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Thread: Recommended Shamanism Resources Thread

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    Opinionated Rae'ya's Avatar
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    Recommended Shamanism Resources Thread

    So I thought that it might be a good idea for us to have a thread in here to share recommended books, websites and other resources. Because lets face it... there's a lot out there, and not all of it is overly useful. So please post up your favourite resources, with or without an explanation...

    I'll start with some of my favourites...

    Academia:

    'Shamanism: Archaic Techniques of Ecstasy' by Micea Eliade
    This is the first book on everyone's recommended reading list, but I have to warn everyone that it's tough to get through. 500 pages of pure academia, though the writing style is not too dry (an easier read than say, Ronald Hutton or HR Ellis Davidson). Packed full of useful historical information. There is a reason it's on the top of everyone's list... if you can afford it (or borrow it), give it a try.

    'Shamanism' by Piers Vitebsky

    A lot more accessible than Eliade, wonderfully illustrated, well laid out and still packed with well rounded historical info. Also much more affordable than Eliade. If you only attempt one academic book on shamanism, this is a good entry. He has several other works, but I like this one as a starting point.

    'The World of Shamanism: New Views of Ancient Traditions' by Roger Walsh.

    I believe this one has gone through several name changes, but this is the copy that I bought many years ago. A well balanced and readable look at historical and modern shamanism from a psychological view rather than purely anthropological.

    General Non Academic:

    'Soul Retrieval' by Sandra Ingerman.
    Core-shamanist look at soul retrieval via some case studies of Ingerman's clients. Beautifully written, emotive and sensitive.

    'Trance-portation' by Diana Paxson
    Core-shamanist work on trance and 'journeying'. Ironically, Paxson is a seidhrkona and Heathen and in other works is not core-shamanist, but this one is distinctly core-shamanism. The Otherworlds are treated as an internal landscape where nothing can harm you, which is true for the exercises she presents and for the target audience, but is not true for the external Otherworlds and hence a little frustrating for an experienced shamanist. In general an excellent beginners book for altered states of consciousness and working in what I call the Innerworlds.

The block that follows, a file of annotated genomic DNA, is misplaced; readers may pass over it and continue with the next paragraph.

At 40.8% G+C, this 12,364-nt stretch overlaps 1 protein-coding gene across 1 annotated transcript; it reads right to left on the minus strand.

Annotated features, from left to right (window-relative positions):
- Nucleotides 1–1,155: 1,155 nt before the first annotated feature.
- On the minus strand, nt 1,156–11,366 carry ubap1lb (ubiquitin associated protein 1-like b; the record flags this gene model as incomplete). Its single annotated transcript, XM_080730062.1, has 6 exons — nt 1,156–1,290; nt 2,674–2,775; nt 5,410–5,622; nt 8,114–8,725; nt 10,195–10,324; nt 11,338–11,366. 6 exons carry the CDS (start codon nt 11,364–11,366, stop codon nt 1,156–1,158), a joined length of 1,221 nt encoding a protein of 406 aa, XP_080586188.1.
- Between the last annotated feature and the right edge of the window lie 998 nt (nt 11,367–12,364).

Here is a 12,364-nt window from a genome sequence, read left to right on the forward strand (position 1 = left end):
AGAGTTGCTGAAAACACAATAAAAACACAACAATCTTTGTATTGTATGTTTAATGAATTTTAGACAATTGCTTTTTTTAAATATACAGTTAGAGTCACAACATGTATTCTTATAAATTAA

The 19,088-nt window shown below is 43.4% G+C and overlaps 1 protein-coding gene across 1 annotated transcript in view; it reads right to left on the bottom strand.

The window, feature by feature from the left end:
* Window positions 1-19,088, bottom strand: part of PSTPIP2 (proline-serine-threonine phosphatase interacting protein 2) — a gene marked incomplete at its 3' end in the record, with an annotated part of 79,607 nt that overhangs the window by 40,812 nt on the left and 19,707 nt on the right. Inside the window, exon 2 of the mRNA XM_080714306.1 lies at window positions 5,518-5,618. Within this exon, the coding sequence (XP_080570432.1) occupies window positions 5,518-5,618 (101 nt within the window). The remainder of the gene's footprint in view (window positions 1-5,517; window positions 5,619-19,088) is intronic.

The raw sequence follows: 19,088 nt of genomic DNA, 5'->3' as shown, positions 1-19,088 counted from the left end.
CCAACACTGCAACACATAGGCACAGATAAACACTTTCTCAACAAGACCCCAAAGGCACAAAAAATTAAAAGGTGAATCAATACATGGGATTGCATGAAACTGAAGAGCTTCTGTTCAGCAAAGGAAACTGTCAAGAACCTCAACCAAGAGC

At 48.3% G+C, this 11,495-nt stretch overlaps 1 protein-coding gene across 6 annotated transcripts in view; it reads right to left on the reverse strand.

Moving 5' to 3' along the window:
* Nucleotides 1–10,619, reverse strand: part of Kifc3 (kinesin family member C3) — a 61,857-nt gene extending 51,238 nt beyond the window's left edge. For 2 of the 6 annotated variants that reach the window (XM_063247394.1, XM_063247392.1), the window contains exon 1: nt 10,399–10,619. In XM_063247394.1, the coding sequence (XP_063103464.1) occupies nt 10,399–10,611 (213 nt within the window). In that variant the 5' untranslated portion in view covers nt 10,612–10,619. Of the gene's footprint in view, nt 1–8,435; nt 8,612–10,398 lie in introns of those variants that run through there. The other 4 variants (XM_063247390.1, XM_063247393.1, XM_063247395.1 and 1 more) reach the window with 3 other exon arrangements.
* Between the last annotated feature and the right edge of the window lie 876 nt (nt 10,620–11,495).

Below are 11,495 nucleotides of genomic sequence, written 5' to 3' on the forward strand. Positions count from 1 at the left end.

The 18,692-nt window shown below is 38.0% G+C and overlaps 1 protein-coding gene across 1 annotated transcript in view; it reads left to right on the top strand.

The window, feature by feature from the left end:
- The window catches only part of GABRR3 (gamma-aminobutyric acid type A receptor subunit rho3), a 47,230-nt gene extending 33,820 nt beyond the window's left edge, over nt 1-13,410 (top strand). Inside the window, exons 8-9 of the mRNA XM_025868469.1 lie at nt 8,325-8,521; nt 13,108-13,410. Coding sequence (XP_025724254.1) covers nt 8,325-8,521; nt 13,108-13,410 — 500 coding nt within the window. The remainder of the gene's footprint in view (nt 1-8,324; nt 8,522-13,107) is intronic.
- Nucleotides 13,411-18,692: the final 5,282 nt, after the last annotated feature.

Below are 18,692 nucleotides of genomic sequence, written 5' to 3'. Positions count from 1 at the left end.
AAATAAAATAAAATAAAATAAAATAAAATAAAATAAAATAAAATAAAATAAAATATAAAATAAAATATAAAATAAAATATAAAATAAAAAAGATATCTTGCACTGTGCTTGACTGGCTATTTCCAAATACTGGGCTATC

'Wightridden: Paths of Northern Tradition Shamanism' by Raven Kaldera
    He has a number of books out about Northern Tradition Shamanism but this is most useful one from a general shamanism perspective. A detailed look at different methods of attaining altered states of consciousness, included some lessons, songs and words directly from the spirits and deities he works with. A good look at ASC techniques beyond drumming.

    'Thisworld' Shamanism

    I chose that heading because these sources are excellent for working with landspirits and from a more bioregionalist animism context. It's considered shamanism, but I feel that it's a more specialised form that deals directly with the spirits of Thisworld, almost to the exclusion of the Otherworlds. Bioregional shamanism is a growing movement, and has some exciting things to show us.

    'Ecoshamanism' by James Endredy
    A look at Endredy's personal bioregional practice, written before 'bioregional shamanism' was a recognised subset of the shamanic community. I don't think he actually uses the term 'bioregional' at all (he calls his practice 'ecoshamanism') but when bioregional animism and shamanism hit the community, we'd seen much of it already in Endredy's work.

    'Neolithic Shamanism' by Raven Kaldera and Galina Krasskova
    The name says 'Neolithic' but the reality is that this is a book about working directly with your local landspirits and the spirits of your waterways, forests, mountains, wells and other natural places. It's not a complete system, but a set of exercises and practices that can be adopted by anyone seeking to flesh out a path with a bioregional or local context.